Pulenat blows from the west and is normally very light and causes no problems, however it is normally a wind which indicates a change in direction, and occasionally when the sky darkens to the west, this wind can indicate a brewing summer storm which can blow hard and fast and often brings rain thunder and lightening. So although this in most cases is harmless it can be an indication of what is coming next!
The Yugo blows from the SE, and can bring strong winds and stormy weather. This can blow at any time of year and can and often is a strong wind.
Having described the winds here, it’s important to note that with planning almost everyday can be paddled and the only time you absolutely need to be off the water is during a summer storm when winds can increase dramatically to 30 knots or above.
Camping - No wild camping is allowed any where in Dalmatia, and campsites are few and far between, at least campsites in interesting places. Single nights accommodation can also be difficult to book. This is where booking on to a trip where accommodation is included has its advantages.
Wild camping as possible as there are plenty islands which are uninhabited, but you need to be aware this is still technically forbidden as are open fires.
Flights to Zadar, Split and Dubrovnik are frequent and inexpensive from most big airports in Europe from May to September.
Car travel is possible to the islands as most larger islands have a regular ferry service operated by Jadrolinija line, most accommodate for both car and on foot.
Buses - Buses are frequent, cheap and reliable and will take you between main towns and cities on the mainland, but on the islands, only the bigger and more popular ones such as Hvar, Brac and Korcula offer bus services.
Hiring kayaks - This can be possible in some places such as on Hvar, Molat, and Rab
but do check with the company on their policy of hiring as some only hire to experienced kayaks.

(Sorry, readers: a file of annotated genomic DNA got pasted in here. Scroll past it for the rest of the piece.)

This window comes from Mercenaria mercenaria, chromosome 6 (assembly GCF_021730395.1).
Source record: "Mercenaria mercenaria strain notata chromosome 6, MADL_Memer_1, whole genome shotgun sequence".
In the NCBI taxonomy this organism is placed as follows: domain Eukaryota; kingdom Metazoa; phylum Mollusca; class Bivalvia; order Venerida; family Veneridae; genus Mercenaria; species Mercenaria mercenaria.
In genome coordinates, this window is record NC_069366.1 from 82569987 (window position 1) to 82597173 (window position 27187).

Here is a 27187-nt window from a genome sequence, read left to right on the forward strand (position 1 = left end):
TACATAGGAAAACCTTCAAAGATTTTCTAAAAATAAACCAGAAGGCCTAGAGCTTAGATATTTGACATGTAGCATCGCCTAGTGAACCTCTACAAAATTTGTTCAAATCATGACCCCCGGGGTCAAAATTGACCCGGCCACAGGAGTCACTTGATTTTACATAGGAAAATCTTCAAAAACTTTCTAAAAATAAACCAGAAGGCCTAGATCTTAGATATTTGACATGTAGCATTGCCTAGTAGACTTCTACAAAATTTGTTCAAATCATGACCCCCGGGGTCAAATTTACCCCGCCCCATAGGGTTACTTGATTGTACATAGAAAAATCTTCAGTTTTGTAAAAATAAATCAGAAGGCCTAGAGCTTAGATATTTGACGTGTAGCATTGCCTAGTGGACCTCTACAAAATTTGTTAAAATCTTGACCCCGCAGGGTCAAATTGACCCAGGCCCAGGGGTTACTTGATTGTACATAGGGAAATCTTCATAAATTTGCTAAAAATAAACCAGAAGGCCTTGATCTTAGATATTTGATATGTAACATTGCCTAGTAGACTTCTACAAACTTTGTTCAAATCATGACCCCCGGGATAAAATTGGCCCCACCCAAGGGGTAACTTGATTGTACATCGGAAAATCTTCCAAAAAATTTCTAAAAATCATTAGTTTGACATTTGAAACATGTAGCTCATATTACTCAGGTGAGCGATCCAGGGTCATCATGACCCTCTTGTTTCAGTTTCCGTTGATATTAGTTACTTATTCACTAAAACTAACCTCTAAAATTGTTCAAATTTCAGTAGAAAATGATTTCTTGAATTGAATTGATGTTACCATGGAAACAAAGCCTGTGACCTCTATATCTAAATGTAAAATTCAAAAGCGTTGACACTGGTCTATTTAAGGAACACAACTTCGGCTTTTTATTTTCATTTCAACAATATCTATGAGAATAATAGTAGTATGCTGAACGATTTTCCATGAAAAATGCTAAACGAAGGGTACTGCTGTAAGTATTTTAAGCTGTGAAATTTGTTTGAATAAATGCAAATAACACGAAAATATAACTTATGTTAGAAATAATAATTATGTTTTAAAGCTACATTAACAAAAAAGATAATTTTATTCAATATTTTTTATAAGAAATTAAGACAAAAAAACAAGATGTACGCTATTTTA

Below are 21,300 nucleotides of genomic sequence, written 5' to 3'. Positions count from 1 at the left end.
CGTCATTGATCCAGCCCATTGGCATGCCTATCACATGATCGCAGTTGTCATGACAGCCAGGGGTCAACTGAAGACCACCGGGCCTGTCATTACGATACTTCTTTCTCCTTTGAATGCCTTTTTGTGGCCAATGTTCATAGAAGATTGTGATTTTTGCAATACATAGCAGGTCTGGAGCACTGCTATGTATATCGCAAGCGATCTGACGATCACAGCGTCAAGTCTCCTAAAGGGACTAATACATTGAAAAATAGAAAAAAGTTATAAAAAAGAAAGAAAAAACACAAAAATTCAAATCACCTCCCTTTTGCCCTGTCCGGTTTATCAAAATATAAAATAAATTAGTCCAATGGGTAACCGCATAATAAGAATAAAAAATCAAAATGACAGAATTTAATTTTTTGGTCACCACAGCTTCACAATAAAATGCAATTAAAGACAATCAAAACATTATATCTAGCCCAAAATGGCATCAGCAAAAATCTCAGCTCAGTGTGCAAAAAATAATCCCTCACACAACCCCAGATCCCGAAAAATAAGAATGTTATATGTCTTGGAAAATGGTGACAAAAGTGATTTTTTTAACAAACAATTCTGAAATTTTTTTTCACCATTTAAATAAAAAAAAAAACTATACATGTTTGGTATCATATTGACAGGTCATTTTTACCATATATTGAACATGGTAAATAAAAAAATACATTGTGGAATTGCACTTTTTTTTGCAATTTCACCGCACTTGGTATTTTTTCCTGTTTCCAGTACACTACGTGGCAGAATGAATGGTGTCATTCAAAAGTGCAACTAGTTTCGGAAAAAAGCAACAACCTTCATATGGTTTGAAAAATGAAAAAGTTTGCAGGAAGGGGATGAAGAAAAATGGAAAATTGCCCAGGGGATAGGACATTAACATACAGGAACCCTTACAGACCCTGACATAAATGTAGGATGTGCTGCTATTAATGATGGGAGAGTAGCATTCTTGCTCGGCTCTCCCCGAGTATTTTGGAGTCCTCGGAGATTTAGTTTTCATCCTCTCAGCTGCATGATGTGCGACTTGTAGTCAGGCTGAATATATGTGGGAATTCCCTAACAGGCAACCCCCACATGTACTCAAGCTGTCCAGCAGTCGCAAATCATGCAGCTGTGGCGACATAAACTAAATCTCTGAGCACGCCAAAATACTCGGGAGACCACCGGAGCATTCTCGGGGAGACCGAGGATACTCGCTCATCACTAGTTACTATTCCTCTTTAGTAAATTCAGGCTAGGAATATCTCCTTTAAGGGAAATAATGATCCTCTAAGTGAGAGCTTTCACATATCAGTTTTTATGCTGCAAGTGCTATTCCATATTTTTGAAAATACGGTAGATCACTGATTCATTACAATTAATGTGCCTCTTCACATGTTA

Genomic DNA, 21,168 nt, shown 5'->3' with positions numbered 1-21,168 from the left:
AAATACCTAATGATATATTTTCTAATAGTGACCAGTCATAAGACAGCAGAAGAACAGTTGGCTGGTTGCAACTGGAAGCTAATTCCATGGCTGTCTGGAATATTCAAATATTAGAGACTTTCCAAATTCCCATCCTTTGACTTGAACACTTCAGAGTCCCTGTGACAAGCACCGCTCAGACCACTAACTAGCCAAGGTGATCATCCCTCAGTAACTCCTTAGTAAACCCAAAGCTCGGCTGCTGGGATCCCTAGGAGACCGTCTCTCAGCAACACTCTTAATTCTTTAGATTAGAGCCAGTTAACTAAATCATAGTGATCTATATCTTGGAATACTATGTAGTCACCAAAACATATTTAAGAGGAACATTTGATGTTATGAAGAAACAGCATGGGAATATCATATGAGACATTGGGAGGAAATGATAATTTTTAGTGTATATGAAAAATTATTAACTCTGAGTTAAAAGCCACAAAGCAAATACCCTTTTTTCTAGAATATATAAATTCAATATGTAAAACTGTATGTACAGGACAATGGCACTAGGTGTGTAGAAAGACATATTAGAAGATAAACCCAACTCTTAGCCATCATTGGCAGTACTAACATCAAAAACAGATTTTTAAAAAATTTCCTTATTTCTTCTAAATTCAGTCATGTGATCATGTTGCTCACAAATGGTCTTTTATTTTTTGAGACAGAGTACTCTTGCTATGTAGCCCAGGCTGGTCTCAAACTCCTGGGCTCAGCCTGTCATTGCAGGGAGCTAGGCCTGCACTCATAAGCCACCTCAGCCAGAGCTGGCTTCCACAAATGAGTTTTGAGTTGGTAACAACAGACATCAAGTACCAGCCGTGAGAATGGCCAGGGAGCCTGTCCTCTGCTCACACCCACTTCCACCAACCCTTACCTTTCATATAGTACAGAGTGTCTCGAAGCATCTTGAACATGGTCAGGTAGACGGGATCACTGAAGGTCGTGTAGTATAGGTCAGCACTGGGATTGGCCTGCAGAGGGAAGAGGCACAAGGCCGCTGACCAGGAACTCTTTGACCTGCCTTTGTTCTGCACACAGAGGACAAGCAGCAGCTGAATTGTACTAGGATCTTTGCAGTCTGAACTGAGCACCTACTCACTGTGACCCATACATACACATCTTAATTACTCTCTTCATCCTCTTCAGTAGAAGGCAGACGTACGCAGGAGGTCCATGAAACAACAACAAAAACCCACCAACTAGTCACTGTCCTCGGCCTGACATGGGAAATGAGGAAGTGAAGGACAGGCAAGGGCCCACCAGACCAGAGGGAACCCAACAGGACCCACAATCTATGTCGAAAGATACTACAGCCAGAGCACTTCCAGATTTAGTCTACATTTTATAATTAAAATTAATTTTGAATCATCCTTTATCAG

Language - Croatian is the national language but English is widely spoken.
useful words include
Dobar dan - good day
Sutra - Tomorrow
Pivo - Beer
Idemo - lets go!
Dobro - good
Environment - In the summer the Dalmatian coast is hot, sunny and rocky, and the water temperature often reaching a balmy 26 degrees, but drops dramatically over the winter period
Limestone covers most of the islands and most coves are rocky so be prepared for this as the rocks near the shoreline can be incredibly sharp, so foot wear a must when exiting.
There are some beaches but you will not find epic beaches stretching on for miles, but instead very small typically rocky beaches are the norm. There are some very popular beaches but in most cases its best to avoid these as they get so busy in the summer.
The water is mostly crystal clear out on the islands but you will sometimes find a lot of plastic rubbish washed up on the east coast of some of the islands that has mostly been blown across from the mainland.
The dalmatian islands are famous for sea food, and locally caught fish, squid and octopus is usually fantastic, Croatian grown beef, lamb and vegetables also provide the ingredients for some truly mouth watering meals.
The local peka is a meat and vegetable dish cooked in a wood fired out door oven, and served sizzling to your table as a sharing platter.
If this has left you wanting to paddle the Dalmation islands, various operators offer trips, excursions and expeditions along the Croatian coastline.